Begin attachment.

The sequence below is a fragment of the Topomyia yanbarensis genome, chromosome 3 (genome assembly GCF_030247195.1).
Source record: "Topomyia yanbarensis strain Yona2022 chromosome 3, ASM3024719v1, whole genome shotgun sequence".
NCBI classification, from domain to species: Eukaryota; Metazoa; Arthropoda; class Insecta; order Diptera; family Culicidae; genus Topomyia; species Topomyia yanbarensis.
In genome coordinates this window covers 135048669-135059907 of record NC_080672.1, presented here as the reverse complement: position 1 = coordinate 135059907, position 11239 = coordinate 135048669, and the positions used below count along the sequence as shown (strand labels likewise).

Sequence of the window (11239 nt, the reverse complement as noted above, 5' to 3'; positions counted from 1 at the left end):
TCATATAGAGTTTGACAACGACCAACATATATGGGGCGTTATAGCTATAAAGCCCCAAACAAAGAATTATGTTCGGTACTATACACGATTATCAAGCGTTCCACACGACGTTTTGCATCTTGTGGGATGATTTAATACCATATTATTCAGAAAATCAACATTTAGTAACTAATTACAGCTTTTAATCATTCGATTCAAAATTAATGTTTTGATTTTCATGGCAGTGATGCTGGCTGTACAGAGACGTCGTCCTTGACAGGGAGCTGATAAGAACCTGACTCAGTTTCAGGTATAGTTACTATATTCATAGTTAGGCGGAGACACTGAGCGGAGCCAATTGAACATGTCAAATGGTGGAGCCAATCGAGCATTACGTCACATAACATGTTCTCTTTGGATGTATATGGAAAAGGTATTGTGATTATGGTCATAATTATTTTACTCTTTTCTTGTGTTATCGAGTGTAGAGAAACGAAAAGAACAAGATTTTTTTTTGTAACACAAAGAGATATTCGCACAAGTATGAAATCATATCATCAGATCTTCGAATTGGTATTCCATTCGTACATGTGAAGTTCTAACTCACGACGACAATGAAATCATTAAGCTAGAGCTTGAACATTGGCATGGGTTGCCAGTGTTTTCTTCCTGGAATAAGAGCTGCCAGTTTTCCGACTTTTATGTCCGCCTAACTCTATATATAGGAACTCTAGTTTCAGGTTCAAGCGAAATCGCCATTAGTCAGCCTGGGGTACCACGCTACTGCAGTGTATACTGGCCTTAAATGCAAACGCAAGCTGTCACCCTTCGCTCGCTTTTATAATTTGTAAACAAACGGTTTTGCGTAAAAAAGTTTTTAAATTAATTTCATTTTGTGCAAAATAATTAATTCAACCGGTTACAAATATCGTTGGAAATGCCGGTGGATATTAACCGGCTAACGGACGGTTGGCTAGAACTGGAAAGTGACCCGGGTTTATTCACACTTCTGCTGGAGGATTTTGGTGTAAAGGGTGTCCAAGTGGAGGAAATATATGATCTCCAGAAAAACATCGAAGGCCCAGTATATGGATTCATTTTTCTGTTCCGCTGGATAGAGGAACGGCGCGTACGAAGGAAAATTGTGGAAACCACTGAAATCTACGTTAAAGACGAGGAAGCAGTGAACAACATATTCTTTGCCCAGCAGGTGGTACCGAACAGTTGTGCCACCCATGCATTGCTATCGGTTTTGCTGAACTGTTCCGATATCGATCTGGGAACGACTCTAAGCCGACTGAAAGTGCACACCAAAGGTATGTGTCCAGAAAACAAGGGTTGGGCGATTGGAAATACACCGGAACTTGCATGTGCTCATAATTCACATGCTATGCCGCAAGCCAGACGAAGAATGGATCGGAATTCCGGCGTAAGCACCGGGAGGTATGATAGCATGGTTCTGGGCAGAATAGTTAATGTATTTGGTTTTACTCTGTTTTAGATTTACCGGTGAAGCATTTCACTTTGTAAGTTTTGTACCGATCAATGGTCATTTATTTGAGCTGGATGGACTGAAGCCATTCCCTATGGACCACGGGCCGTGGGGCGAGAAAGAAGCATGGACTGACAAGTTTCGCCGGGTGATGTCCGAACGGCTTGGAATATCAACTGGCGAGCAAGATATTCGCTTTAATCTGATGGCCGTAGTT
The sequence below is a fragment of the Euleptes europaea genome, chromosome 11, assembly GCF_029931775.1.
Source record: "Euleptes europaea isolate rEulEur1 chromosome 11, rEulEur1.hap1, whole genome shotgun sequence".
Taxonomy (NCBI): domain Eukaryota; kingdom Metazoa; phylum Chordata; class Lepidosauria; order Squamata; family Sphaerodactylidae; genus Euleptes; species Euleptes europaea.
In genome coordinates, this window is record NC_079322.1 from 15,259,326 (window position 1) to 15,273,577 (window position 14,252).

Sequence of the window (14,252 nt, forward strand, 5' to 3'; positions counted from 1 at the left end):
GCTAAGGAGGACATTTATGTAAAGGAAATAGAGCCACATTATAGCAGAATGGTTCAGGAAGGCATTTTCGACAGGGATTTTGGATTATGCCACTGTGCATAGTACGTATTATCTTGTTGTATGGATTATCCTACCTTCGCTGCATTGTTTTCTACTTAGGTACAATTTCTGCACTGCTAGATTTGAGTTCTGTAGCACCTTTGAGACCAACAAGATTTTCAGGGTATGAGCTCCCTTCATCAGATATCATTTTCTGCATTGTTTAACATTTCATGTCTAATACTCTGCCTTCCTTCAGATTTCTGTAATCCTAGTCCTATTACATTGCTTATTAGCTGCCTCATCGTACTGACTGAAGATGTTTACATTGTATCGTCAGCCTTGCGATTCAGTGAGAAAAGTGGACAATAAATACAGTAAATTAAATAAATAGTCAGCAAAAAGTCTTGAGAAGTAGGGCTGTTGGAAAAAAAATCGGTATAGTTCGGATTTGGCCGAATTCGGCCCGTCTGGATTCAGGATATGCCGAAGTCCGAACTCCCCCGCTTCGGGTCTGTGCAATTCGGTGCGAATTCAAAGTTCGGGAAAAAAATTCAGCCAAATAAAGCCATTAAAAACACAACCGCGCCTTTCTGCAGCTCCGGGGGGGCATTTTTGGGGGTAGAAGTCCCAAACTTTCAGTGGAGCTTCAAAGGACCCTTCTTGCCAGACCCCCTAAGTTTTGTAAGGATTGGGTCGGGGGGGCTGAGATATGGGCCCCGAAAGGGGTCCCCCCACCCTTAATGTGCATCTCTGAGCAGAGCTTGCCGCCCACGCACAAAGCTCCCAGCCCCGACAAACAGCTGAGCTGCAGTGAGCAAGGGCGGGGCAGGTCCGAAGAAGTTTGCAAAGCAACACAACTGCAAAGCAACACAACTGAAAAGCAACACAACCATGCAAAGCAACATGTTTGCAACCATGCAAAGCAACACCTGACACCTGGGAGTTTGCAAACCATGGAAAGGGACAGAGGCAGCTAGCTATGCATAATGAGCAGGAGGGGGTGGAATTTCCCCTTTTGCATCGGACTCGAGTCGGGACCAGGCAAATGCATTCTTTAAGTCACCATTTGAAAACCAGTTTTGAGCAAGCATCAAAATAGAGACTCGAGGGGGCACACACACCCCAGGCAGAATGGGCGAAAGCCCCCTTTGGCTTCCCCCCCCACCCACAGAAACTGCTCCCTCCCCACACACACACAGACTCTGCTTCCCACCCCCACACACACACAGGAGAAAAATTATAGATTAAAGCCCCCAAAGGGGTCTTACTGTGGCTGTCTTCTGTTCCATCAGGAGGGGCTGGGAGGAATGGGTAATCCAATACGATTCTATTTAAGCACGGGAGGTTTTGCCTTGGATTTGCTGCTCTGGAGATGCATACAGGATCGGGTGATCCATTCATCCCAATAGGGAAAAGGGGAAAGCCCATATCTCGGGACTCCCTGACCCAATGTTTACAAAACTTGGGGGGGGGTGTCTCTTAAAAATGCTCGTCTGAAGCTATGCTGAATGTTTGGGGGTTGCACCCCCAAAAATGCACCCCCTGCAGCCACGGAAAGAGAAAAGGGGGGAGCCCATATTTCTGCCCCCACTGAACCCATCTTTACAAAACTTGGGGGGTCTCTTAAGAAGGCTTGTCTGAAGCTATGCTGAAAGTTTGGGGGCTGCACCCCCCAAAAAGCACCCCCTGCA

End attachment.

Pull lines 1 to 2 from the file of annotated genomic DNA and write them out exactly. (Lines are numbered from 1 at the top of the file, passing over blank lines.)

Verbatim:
The sequence below is a fragment of the Topomyia yanbarensis genome, chromosome 3 (genome assembly GCF_030247195.1).
Source record: "Topomyia yanbarensis strain Yona2022 chromosome 3, ASM3024719v1, whole genome shotgun sequence".